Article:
Therefore, let it not be said, that we missed God’s plan and purpose for our lives while at Law School. Woe unto us – whether as students or lecturers, if we miss this chance. For Queen Esther was told by her uncle Mordecai at the time when she doubted whether she could do anything to save the Jews from the hand of Haman, ‘Never know it was for a time like this that you became Queen.’ Taking on Mordecai’s cue, allow me to ask ‘What time is it at the Faculty of Law and in Uganda today?’

A Vision inspired by God starts with God:  For I know the plans I have for you, declares the Lord, plans for welfare and not for evil, to give you a future and a hope. (Jer 29:11) . It should be noted that a Vision inspired by God involves our own agency.  It has been described as a ‘‘vivid, imaginative conception or anticipation’’ or ‘‘an aspirational description of what we would like to achieve or accomplish in the mid-term or long-term future.’’ It is something we ‘‘ Imagine as a future possibility.’’ Something that is intended to ‘‘serve as a clear guide for choosing current and future courses of action.’’

We have reached a deadlock in Uganda today. We have developed a culture of nfunira wa? (What is my personal benefit out of every situation I am involved in?)

In Uganda today, we are selfish, corrupt and complacent. Remember Pastor Martin Niemoller’s poem?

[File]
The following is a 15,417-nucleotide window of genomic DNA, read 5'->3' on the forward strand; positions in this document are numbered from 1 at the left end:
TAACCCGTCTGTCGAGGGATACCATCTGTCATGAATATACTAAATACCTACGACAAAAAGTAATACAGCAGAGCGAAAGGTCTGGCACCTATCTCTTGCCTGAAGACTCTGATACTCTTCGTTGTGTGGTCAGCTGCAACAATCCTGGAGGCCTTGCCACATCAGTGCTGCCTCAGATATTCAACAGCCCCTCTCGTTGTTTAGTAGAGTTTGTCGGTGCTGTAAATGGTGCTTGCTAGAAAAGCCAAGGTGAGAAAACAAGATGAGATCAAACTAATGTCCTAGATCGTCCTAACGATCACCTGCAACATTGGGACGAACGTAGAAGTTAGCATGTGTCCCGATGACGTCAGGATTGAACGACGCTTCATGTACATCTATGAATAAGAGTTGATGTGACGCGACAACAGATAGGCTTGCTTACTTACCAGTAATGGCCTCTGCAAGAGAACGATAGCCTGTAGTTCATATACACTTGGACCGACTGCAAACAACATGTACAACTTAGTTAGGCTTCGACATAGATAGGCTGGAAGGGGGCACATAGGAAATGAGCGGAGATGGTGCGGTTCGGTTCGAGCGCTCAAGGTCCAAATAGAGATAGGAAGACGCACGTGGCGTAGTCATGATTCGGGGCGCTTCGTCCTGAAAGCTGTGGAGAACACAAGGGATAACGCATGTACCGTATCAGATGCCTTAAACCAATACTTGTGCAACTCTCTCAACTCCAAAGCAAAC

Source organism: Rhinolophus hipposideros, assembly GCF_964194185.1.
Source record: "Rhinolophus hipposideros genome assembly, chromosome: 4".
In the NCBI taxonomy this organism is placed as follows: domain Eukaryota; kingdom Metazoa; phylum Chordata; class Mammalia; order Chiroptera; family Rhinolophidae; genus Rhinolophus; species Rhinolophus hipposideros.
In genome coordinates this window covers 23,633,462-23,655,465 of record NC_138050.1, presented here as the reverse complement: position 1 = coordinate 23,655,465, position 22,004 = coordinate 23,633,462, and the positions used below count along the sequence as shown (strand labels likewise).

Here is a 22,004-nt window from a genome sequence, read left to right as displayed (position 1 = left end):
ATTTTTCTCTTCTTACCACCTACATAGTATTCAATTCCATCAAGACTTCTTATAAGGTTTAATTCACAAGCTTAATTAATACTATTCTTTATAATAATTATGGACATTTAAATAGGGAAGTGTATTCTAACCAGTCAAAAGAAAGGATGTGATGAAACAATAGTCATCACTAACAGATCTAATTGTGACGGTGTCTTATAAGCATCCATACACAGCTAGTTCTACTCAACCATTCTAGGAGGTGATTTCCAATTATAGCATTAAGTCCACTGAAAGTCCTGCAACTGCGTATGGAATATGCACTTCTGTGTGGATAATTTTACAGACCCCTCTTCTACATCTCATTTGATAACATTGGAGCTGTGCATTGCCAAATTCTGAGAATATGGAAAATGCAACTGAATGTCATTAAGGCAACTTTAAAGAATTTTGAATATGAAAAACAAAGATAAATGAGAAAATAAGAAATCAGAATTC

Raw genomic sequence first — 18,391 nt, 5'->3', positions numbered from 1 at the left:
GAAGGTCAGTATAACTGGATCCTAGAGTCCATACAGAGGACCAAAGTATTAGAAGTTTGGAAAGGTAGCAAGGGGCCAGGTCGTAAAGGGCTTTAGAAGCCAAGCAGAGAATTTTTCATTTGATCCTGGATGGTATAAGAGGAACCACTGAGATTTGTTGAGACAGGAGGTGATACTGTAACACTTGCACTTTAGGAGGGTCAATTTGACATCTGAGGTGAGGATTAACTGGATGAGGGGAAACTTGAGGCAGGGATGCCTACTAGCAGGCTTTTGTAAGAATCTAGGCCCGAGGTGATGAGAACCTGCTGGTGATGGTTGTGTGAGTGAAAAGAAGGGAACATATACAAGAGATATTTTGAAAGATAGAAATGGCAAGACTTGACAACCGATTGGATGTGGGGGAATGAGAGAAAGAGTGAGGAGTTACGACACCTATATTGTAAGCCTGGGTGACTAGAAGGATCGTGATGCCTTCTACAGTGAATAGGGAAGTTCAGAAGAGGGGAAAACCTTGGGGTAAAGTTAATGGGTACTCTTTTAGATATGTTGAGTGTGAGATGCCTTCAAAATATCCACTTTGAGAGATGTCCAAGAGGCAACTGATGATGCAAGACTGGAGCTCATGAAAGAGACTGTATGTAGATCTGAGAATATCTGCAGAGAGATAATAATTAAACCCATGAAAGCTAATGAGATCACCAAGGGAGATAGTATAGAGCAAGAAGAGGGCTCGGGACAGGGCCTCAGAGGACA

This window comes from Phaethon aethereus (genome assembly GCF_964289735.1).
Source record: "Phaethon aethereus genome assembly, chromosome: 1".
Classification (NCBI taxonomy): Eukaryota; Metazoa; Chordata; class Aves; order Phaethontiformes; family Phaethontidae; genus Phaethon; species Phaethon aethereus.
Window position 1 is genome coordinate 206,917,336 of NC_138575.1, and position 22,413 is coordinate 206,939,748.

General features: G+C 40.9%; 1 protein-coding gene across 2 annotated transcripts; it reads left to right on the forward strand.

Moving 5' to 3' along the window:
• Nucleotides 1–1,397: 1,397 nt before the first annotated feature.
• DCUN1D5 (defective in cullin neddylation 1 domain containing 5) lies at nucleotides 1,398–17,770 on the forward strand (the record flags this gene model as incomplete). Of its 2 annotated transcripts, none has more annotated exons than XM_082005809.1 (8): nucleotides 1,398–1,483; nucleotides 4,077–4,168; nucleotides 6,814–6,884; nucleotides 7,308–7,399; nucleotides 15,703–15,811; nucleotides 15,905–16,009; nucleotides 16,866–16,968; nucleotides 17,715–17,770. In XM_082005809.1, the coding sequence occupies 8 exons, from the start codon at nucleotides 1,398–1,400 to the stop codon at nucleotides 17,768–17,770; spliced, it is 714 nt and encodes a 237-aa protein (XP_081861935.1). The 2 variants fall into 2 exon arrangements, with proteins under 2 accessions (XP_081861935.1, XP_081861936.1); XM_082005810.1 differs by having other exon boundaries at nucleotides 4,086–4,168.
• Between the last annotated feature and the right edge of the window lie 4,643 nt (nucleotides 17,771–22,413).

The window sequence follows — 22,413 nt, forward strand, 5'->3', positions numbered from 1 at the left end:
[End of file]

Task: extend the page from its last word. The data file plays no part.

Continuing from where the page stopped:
First they came for

Edmund Burke also said ‘ All that is necessary for evil to triumph is good men doing nothing’

In Uganda,

We sell expired drugs;

We build in Swamps and watch on as floods sweep our babies away;

We drive badly;

We blame the staff at the School of law for not cleaning away our urine in the toilets;

We cheat in exams;

We applaud corrupt leaders;

We envy thieves who steal Global Fund for Aids, Tuberculosis and Malaria;

We preach reconciliation but practice tribalism;

We restrain from telling friends about their makeup gone wrong or zips undone only to gossip about it later;

We cow away from responsibility;

We fear to stand in the gap when there is need and instead blame others for seeking the limelight (bandabe);

We forget that we are watchmen over the city and blood is on our hands( Ezekiel 33). Remember what happened to Israel when they refused to attack when the Lord told them to do so?)